HomeGovernmentGroup of U.S. Senators Seek Support of Head Start Funding

Group of U.S. Senators Seek Support of Head Start Funding

Thirty-three senate members signed on to a letter sent earlier this month urging support for the Child Care and Development Block Grant to keep funding alive for Head Start and Early Head Start programs amid recent discussions in Congress to cut funding.

Sens. Al Franken (D-MN), Olympia Snowe (R-ME) and Bob Casey, Jr. (D-PA) penned the June 10 letter to Sen. Tom Harkin (D-IA), the chair of the Subcommittee on Labor, Health and Human Services, and Education, and Sen. Richard Selby (R-AL), a ranking member on the subcommittee. The letter was written at the request of the National Head Start Association (NHSA).

According to research  by James Heckman, a Nobel Prize winner in 2000 and a professor of economics at the University of Chicago, and Art Rolnick, a senior fellow at the University of Minnesota’s Humphrey School of Public Affairs and a former Federal Reserve economist, investment in early childhood education  is a “sound public investment that benefits taxpayers.” The research has show that the return on investment of programs like Head Start show that for every $1 invested society can receive up to $16 in returns.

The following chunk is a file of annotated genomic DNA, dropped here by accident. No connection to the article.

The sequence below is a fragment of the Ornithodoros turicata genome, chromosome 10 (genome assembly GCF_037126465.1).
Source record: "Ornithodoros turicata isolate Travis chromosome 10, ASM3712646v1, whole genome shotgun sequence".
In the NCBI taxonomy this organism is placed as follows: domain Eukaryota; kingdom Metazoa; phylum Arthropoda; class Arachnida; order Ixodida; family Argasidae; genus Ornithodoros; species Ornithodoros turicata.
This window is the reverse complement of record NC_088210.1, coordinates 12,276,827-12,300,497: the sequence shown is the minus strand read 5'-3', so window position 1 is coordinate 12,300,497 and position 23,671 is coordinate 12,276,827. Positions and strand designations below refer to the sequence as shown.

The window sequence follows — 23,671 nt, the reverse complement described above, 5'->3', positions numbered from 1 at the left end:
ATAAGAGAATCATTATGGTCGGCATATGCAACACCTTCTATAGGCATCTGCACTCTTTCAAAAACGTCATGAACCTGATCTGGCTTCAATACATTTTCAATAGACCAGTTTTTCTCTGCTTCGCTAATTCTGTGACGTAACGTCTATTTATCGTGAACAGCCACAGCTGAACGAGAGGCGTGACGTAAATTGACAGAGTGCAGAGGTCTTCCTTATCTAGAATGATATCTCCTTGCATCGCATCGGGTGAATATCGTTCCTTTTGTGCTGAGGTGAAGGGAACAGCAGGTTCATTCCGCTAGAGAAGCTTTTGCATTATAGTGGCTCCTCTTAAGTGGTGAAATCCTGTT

However, the letter to Sens. Harkin and Selby points out that only one in six eligible preschool-aged children benefit from the federal programs. One in six children receives child-care assistance, and only 4 percent of eligible infants and toddlers participate in Early Head Start. Meanwhile, less than half of eligible preschool children actually participate in Head Start.

In May, the House Appropriations Committee recommended that Head Start and Early Head Start by cut by $18 billion, nearly half of the original $41 billion in discretionary fiscal-year 2012 spending proposed by the Obama Administration. NHSA Executive Director Yasmina Vinci responded by calling proposed cuts akin to placing the nation’s budget deficit woes “directly on the backs of children.”

The proposed $18 billion in Head Start cuts were the largest for any subcategory.

In April, Head Start was spared additional cuts after President Obama signed legislation to end budget debates in Congress. Head Start will continue to be funded to the tune of $7.5 billion for the remainder of the summer.

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